There was a fairly serious industrial dispute in the prisons in April 1988. However, that month lost to a strike is now affecting the pension rights of staff. It would be a nice gesture if the Minister could give this matter consideration. I am not saying that he can solve it, but the prison officers are prepared to repay whatever contributions were involved. They will now have to work longer to make up for that lost month. Let the past be the past. It did not happen on the Minister's watch.

I am fascinated by the new rules and regulations regarding the building of prisons. I accept what the Minister has put forward to ensure proper consultation, but it is in the national interest to have prisons. I note that the Minister is proposing not to locate the Cork jail on Spike Island. I have visited the old jail on the island and it is a beautiful location. I know there are difficulties with landing the boats and the cost of the bridge is prohibitively expensive. If that site is not used for a jail, it has great potential for housing. It is a historic island and would also have great potential for a museum. People can continue to use the ferries out to the island from Cobh. Being an island, the location is very secure and it is difficult to get off it.

Cork Prison, which I have visited, certainly needs replacing. I have visited nearly all our prisons and it gives me the opportunity to speak about them. Governor McCarthy in Cork Prison was the most enlightened and progressive governor I have met.

It did not rub off on the Senator though.

As regards the inspectorate, the Minister might consider giving visiting committees some role in consultation with the officer appointed. Perhaps the chairman of the committee could meet with the officer annually to discuss any issues arising. A requirement could be made that he or she would consult and meet the visiting committees on an informal basis.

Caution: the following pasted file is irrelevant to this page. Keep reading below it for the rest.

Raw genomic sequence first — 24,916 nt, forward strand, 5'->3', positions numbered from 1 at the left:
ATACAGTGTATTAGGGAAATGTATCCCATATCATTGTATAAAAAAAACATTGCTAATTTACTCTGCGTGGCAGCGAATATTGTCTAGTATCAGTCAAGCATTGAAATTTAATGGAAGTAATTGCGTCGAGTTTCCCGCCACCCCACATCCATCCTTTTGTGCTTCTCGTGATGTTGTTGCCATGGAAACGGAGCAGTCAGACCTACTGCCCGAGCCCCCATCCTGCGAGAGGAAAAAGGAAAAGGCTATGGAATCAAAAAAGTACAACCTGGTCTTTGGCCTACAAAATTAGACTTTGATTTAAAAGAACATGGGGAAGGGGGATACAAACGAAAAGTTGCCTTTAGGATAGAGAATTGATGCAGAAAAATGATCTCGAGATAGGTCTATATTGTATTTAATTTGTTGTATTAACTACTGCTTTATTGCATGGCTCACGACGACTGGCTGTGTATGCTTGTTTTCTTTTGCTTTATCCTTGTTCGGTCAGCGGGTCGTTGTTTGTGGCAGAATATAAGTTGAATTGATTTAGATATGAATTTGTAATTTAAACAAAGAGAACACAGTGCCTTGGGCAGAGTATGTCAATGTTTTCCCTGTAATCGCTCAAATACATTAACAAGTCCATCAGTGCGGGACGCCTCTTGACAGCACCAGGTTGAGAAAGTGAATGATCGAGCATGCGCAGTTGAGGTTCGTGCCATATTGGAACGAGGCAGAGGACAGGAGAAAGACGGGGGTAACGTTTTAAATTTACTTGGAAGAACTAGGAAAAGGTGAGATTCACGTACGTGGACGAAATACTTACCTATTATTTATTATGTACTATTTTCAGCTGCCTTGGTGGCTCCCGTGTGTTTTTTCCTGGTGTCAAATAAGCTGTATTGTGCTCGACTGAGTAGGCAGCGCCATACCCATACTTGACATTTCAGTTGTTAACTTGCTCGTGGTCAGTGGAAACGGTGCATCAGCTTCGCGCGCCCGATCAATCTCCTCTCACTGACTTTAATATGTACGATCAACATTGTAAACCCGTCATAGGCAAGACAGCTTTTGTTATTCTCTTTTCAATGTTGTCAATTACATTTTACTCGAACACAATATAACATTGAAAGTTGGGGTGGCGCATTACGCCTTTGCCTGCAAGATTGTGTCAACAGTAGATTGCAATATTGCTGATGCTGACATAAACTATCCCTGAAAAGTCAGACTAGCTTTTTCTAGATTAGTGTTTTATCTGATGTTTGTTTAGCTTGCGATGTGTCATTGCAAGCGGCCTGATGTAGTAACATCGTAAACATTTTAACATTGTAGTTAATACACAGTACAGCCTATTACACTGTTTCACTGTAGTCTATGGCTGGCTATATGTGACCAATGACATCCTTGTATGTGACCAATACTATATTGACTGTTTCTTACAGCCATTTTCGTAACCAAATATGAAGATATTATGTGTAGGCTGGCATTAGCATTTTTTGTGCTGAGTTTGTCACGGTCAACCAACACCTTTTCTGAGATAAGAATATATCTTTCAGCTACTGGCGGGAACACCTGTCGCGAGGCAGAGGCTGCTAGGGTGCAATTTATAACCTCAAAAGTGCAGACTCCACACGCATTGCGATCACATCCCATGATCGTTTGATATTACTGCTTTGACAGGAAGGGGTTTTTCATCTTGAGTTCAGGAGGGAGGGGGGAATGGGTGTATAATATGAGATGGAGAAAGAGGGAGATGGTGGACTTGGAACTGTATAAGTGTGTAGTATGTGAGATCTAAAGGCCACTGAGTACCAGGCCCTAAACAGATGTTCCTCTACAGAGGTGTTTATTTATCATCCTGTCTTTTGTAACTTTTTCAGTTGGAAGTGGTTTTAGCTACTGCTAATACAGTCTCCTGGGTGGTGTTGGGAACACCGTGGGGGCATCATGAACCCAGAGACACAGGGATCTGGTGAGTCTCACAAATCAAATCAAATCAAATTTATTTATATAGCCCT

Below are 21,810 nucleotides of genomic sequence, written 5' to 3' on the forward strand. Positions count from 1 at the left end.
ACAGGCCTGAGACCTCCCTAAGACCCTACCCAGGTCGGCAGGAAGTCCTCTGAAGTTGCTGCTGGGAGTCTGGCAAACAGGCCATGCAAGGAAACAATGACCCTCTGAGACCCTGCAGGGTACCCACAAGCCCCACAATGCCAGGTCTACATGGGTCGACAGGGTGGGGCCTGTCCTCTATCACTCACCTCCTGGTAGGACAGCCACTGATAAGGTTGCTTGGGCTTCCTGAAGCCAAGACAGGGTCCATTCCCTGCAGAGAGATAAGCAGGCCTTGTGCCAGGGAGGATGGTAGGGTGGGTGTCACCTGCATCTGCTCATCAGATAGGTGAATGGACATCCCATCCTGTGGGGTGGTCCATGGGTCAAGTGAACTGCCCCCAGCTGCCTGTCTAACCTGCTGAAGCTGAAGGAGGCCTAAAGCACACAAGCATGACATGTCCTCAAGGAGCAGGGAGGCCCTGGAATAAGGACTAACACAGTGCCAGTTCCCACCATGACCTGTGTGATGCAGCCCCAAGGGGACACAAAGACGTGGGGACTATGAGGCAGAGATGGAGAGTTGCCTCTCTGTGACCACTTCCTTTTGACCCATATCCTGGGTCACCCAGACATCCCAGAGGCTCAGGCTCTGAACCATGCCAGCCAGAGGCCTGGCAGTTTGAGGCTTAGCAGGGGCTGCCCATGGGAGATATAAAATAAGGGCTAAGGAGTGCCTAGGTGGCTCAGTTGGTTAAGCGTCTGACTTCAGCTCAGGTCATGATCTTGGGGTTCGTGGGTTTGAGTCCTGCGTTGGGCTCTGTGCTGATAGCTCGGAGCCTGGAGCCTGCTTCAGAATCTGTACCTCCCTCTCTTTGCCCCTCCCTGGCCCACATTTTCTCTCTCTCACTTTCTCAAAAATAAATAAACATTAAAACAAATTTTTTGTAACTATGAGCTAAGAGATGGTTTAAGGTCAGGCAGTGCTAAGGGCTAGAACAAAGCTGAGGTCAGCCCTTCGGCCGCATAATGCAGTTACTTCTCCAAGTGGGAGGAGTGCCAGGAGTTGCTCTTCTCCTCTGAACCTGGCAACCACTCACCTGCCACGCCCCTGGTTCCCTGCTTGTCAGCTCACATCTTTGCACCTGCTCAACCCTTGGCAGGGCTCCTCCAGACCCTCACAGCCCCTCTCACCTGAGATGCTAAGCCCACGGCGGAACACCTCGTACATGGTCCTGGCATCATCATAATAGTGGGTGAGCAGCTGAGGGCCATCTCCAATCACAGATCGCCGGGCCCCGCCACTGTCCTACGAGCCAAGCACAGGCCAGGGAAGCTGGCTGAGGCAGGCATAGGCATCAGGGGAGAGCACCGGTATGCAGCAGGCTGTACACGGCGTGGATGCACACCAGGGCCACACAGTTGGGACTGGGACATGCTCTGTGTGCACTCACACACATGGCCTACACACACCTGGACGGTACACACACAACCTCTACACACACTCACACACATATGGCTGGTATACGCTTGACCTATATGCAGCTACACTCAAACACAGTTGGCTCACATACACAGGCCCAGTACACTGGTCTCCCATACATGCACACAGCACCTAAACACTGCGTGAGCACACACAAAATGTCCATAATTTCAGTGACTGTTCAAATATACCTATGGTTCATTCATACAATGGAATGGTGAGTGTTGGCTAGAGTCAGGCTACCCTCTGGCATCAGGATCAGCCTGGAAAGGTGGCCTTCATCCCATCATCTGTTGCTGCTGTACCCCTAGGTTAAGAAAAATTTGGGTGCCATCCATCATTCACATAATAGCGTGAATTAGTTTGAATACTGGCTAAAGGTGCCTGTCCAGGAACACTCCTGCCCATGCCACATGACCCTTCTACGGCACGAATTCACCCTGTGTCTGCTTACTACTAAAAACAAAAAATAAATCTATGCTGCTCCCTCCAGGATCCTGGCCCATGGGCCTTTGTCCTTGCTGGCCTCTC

Christmas is a special time. While I know it causes tremendous hurt for the families of the victims of crime, humanitarian leave for Christmas Eve, Christmas Day and St. Stephen's Day should be given to prisoners where possible. As a family man, I know the Minister will look at this. This leave should be granted with rules attached specifying that prisoners cannot leave their home or socialise outside it as that can cause difficulties. I know there is a good regime in the Prison Service that grants leave where it can. Were something to happen while a prisoner was on leave, the Minister would be blamed. However, there is nothing better for the rehabilitation of prisoners than giving them experience of family life. There is nothing worse than being away from one's loved ones. For children's sake particularly, I appeal to the Minister to go as far as he can in granting compassionate leave. In individual cases I am prepared to contact governors. However, I am selective in the type of cases I become involved in. Every public representative must be careful in this regard.

Where prisoners seek day release, they should be allowed to pay for it where they have the money. Some prisoners are quite wealthy and I am happy to see this provision included in the Bill. I also want to see the skills of prisoners utilised in a productive way. Prisoners were engaged in hard labour or sewing bags in the past. When I visited Mountjoy Prison, some of the prisoners were making stands for the Special Olympics.

I must conclude now. I am glad of the opportunity to contribute to this Bill.

The inappropriate detention of children and young people is something on which I wish to focus. The Government is making much of its plans to have a referendum on the rights of children. However, it is a disgrace that children and young people are still inappropriately detained in prisons and institutions such as St. Patrick's. We must complete, as a matter of urgency, the building of appropriate detention centres for young people.